That being said, I believe it's critical we recognize Luke's emphasis on the Holy Spirit in these verses. In fact, Acts itself is the NT book in which we find the clearest emphasis on the Holy Spirit. Paul might mention the Spirit a whopping 27 times in his letter to the Romans. But Luke more than doubles that here, with 56 references to the Holy Spirit. As some have rightly concluded, rather than Acts of the Apostles, this book really should be called Acts of the Spirit.
In light of that emphasis on the Holy Spirit, let me suggest that in verses 1-3 we are hearing about the apostles being commanded through the Spirit, in verses 4-5, about the apostle being baptized with the Spirit, and in verses 6-11, being empowered by the Spirit. Commanded through the Spirit, baptized with the Spirit, and empowered by the Spirit. Let's keep these in mind as we look at those three sections, one at a time.
1. Commanded through the Spirit (vs. 1-3)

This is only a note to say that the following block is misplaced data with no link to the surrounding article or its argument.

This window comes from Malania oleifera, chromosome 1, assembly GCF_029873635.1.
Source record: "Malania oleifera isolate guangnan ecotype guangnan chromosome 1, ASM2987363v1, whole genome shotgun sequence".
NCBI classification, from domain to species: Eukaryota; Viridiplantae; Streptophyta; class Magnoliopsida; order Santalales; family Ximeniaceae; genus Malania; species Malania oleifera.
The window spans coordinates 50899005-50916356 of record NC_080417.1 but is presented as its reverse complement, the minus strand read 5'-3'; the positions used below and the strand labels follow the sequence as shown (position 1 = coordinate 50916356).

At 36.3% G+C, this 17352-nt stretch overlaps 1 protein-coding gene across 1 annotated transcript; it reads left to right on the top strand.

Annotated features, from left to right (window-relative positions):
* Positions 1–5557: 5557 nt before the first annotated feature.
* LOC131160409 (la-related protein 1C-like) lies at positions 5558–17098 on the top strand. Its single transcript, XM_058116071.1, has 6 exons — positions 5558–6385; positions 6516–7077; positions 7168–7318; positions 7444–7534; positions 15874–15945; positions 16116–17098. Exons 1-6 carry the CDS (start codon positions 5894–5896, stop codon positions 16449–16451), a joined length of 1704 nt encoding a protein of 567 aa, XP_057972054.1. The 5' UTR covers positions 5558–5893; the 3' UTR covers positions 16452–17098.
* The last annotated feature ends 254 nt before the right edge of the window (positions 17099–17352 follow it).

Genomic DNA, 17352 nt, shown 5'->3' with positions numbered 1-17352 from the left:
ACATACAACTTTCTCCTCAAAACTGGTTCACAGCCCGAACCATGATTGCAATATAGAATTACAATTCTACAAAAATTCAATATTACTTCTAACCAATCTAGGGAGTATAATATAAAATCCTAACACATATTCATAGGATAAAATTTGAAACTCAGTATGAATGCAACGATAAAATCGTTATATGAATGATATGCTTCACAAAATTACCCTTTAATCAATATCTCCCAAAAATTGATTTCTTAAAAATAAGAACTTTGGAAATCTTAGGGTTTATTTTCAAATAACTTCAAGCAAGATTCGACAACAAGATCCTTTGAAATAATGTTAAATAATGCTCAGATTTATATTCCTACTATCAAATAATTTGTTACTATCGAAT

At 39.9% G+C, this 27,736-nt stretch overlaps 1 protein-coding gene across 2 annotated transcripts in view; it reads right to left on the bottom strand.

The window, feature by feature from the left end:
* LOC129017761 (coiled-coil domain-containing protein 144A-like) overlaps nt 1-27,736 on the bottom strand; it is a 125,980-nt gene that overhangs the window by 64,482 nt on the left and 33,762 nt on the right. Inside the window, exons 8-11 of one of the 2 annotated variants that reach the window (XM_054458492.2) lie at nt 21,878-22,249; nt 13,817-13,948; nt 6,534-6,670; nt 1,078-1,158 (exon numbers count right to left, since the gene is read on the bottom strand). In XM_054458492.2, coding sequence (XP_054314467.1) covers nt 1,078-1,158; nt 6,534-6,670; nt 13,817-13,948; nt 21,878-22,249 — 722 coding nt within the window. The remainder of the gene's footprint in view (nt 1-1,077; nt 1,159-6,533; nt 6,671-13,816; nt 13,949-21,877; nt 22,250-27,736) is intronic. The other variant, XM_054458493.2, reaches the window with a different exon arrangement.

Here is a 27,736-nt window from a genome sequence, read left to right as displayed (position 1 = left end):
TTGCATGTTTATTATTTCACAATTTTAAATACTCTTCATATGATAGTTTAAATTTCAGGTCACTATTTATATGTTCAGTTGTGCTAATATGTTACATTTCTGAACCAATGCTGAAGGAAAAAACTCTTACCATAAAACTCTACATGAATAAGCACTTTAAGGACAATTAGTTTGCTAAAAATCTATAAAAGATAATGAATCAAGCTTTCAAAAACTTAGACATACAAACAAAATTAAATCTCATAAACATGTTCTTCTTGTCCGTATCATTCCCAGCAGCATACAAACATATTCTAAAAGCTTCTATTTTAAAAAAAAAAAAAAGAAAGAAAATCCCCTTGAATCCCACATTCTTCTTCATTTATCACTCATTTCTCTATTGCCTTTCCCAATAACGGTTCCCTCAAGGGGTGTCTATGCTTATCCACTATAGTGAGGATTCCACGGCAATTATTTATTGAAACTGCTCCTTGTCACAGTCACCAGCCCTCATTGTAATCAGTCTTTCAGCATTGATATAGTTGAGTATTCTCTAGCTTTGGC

First of all, take a look at how, here in Acts 1, Luke summarizes the final thirteen verses of his Gospel. In Luke 24:36-49, the Gospel writer describes how Jesus not only “presented himself alive to them after his suffering by many proofs”, but also how “he had given commands” to his apostles; specifically, “that repentance for the forgiveness of sins should be proclaimed in his name to all nations, beginning from Jerusalem” (Luke 24:47). While Acts 1:12 tells us that our passage takes place at the Mount of Olives, on the east side of Jerusalem, we know from the final verses of Matthew's Gospel that the resurrected Jesus had earlier met with his disciples on a mountain in northern Israel and similarly commissioned them to go “to all nations”.